The increase in single-use carrier bag charge to 10p last year has helped further bring the number of bags used down by over 20 per cent, new figures show.
The number of bags used in 2021-22 came down to 627 million, from 627 million in 2019-20, according to the data released to by the Defra.
The 5p charge was introduced in supermarkets in 2015 and since then usage at the main retailers has dropped by a staggering 97 per cent. The average person in England now buys around three single-use carrier bags a year from the main supermarkets, compared with around 140 in 2014.
The charge was last year increased to 10p and extended to all businesses.
“Our plastic bag charge has ended the sale of billons of single-use bags, protecting our landscapes and ensuring millions of pounds is redistributed to worthy causes,” Environment Minister Steve Double said.
“There is much more to do to tackle the problem of plastic waste. That is why we are building on our single-use plastic bans and introducing the deposit return scheme for bottles to fight back against littering and drive up recycling rates.”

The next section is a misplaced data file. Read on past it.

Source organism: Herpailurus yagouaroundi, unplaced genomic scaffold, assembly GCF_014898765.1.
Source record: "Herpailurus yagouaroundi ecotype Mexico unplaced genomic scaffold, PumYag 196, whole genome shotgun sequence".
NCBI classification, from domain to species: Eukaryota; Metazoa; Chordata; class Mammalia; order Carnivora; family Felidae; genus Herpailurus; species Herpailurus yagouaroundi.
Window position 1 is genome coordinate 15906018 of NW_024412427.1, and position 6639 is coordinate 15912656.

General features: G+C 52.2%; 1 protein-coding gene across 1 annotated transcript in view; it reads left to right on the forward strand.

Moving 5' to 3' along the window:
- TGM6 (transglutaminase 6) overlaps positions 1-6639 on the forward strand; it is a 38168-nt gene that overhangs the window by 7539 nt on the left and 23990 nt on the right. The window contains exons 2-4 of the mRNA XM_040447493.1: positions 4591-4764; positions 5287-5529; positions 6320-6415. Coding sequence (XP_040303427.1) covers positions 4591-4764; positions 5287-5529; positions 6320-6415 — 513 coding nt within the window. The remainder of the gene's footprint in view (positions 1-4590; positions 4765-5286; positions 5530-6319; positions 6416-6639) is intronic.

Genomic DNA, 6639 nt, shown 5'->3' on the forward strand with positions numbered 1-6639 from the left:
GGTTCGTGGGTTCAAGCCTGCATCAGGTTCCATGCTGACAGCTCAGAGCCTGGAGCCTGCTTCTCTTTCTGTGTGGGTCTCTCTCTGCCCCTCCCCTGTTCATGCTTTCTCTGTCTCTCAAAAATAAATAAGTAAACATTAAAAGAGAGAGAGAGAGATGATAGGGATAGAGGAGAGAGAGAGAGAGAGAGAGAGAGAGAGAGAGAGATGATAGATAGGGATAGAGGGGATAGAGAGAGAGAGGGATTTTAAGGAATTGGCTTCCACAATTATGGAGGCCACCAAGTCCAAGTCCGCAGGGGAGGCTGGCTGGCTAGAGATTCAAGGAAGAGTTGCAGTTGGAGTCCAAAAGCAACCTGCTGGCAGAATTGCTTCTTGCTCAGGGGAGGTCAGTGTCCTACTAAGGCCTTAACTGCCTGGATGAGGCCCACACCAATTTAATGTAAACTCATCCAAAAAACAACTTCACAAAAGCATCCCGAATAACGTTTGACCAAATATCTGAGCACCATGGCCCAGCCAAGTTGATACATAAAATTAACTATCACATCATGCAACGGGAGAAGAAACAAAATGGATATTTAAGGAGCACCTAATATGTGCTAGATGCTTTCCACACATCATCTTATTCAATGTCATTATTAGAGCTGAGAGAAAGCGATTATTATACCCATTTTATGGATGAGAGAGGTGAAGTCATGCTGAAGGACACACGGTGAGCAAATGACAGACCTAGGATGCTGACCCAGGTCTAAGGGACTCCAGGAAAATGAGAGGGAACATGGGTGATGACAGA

The number of single-use carrier bags reported by the main retailers was 197 million in 2021-22, down from 271 million in 2019-2020, the previous comparable year due to the disruptions caused by the Covid-19 pandemic in 2020-21 – a reduction of 27 per cent. This is a huge drop from the 7.6 billion used in 2014 before the charge was introduced.
In 2021-22, retailers donated £10 million to good causes in education, arts, heritage, sports, environment, health, charity or volunteering sectors, or causes chosen by customers and staff. Over £200 million has been voluntarily donated by retailers to good causes since the introduction of the charge.